But still, to get to the moment of procreation one still needs to find a mate. Whereas formerly we had wrestling matches and corsets, we now have latent semantic indexing, a data-mining technique used in profiling would-be suitors on internet dating sites such as The January/February edition of MIT's Technology Review lays out the most likely underpinnings of the predictive technology. As the writer of the piece, Emily Gould, says "it's creepy, the idea that a computer can suss out what it is (someone) really wants." Certainly a far cry from wrestling and corsets. And I'm not sure it's helping with fitness for our species, but I guess whatever works.

Monday, March 15, 2010

Dr. Strangeluv, or How I Learned to Stop Worrying and Start a Blog

Watching Chris Marker's film The Last Bolshevik, his chronicle of the Soviet filmmaker Aleksandr Medvedkin's life and work — the spotted horses, the cows in boots, the apartment complexes floating by on rails — got me thinking about other artists during the Soviet era who weren't so well connected, no doubt more daring and subversive, more ready to give the middle finger to regimes brought about by the philosophizing of a little philistine in tweed. These artists met a much less fortuitous end.

I'm thinking of Mikhail Bulgakov, best known for The Master and Margarita, a book unpublished in his lifetime, who, in his play Flight, has a White Major General descending into a penniless gambler of cockroach races, throwing money after Don't Cry Child, a brilliantly fast and slippery cockroach of the underworld. Or Anna Ahkmatova and her harshly critical Voronezh, whose "poplars raise their chalices / for a sky-shattering toast" while "in the room of the banished poet / Fear and the Muse stand watch by turn." Those artists were effectively banished from Stalin's republic, internal exiles left to rot in fear and irrelevancy. But not many people knew about it at the time.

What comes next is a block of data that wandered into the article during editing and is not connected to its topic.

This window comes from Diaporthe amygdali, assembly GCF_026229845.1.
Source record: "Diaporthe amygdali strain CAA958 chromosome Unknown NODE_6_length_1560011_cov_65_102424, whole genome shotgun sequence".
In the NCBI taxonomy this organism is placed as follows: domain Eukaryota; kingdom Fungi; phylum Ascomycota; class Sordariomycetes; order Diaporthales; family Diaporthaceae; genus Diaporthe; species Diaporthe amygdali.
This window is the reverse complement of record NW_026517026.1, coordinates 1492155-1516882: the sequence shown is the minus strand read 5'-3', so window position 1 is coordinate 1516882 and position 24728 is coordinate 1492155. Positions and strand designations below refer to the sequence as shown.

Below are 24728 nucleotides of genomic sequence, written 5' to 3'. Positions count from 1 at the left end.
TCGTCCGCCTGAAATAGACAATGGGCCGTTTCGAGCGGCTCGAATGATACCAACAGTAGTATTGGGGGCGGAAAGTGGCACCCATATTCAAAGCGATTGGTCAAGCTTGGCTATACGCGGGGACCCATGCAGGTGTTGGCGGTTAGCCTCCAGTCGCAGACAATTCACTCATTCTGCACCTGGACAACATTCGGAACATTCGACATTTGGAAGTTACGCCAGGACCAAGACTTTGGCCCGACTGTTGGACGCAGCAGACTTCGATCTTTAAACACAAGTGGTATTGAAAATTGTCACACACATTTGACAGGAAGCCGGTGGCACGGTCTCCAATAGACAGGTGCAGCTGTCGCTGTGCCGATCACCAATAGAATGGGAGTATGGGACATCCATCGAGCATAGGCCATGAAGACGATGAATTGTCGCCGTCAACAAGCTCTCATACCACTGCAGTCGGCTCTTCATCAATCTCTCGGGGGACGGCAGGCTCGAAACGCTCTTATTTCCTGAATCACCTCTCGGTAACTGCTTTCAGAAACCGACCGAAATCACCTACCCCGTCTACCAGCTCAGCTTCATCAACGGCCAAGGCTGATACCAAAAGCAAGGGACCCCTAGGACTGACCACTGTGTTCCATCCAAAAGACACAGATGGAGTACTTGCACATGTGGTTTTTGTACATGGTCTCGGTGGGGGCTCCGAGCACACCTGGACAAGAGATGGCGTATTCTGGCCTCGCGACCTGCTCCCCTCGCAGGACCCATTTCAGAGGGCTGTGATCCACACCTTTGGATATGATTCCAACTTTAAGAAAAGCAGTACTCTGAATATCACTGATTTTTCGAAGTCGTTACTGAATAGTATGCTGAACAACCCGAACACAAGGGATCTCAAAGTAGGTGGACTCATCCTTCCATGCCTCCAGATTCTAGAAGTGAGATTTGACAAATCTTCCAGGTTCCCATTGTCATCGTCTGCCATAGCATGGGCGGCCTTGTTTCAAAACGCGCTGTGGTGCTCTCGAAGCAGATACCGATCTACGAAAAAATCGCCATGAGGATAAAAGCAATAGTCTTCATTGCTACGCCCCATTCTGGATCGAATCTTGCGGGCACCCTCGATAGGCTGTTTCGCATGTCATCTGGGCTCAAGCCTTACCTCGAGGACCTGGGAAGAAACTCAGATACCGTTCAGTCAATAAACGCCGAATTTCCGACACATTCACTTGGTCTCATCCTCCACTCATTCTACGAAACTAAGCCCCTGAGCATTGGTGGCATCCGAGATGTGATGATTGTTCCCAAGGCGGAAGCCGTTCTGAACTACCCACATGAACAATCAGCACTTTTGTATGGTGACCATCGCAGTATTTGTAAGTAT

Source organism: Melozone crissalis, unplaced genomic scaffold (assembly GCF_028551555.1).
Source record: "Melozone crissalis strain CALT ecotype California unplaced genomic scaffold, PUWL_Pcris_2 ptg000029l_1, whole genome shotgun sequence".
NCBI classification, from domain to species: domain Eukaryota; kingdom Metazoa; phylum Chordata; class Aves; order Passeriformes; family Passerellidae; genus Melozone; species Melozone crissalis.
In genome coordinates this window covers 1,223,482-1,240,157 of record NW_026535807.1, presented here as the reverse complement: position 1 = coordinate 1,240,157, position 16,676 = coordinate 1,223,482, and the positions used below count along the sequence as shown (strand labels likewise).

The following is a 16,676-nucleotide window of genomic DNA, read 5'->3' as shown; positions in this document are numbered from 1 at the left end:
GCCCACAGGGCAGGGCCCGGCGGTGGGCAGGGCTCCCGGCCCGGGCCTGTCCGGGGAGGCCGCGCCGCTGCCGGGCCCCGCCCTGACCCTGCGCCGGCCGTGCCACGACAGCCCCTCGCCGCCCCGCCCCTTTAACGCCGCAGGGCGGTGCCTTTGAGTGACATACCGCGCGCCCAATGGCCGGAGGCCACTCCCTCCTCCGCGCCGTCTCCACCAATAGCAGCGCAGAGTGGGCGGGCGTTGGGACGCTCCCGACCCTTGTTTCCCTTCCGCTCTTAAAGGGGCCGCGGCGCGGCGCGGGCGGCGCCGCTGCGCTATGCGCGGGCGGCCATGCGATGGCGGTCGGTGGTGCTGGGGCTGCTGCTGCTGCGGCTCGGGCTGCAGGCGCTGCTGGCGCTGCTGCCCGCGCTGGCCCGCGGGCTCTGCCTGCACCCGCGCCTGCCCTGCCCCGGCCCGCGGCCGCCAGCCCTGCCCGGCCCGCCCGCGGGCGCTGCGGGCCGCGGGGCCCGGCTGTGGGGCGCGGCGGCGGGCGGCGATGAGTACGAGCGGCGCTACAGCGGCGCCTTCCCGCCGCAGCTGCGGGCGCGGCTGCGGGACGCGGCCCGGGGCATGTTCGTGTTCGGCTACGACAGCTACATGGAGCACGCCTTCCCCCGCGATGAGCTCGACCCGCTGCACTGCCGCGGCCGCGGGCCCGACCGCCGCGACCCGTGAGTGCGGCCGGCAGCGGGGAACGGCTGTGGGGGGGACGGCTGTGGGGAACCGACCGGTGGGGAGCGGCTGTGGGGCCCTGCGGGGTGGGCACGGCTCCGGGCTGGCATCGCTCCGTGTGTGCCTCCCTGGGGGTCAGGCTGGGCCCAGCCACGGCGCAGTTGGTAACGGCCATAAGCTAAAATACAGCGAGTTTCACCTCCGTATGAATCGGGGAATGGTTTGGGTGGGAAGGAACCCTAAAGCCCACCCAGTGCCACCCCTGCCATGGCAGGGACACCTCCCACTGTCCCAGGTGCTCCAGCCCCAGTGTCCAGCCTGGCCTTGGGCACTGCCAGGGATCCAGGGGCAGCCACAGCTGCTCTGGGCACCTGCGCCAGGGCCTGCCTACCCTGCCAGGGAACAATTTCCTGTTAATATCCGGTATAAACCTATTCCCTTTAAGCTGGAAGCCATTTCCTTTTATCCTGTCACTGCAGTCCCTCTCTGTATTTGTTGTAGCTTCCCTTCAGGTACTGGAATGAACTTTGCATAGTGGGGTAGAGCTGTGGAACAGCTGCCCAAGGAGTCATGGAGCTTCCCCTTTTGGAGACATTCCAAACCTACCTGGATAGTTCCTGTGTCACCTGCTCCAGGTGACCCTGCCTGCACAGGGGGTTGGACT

When did we begin to suspect a farce was being perpetrated on us over here, not only by them over there, but by the shapers and purveyors of history and the news? When did we begin to realize that the iron curtain was also an iron mirror? How many people saw through McCarthy's bluster? I guess we always need to be on guard against too much seriousness in politicians, but you would think a raving lunatic would be laughed off the bully pulpit. A Zen master would have slapped him upside the head. (Are you listening Glenn Beck?)

Did we think differently about the Soviets and the threat of nuclear war after Dr. Strangelove? I wasn't around then, but I suspect we did. Just as Marx morphs in unexpected ways into Lenin and Mao, Strangelove morphs into Strangeluv, and the mighty command economy disintegrates into bread lines and Chernobyl. History taunts us. Tells us to beware. Had those in control always been so incompetent? Or had it only come on by slow degrees?

In May of 2001, I visited Hiroshima with a friend. First we went to the Gembaku dome — restored A-bomb leftovers of an Industrial Promotion Hall and now a World Heritage site — then to the Hiroshima Peace Memorial Museum. The Peace museum contains relics of the aftermath of the bomb: a watch that stopped at exactly at 8:15, a boy's bento box with the charred remains of his lunch, photographs of burnt bodies, and other not very nice things. I remember saying at the time that all world leaders should be required to visit the museum as part of training for their term. I don't think W.,  Kim Jong-Il, or Mahmoud Ahmadinejad has made it there yet. 

Now, with Akhmatova's Fear and the Muse standing watch, we are set to start building tiny nuclear reactors to be buried in distant outposts around the globe. New mini Chernobyls waiting to happen in backyards all over the planet? Or sources for independence from oil and centralized control? Landmines for future superbeasts? Or power for our computing clouds?

Like I said, it's time for me to stop worrying, listen to Blonde Redhead, and get down to writing blog.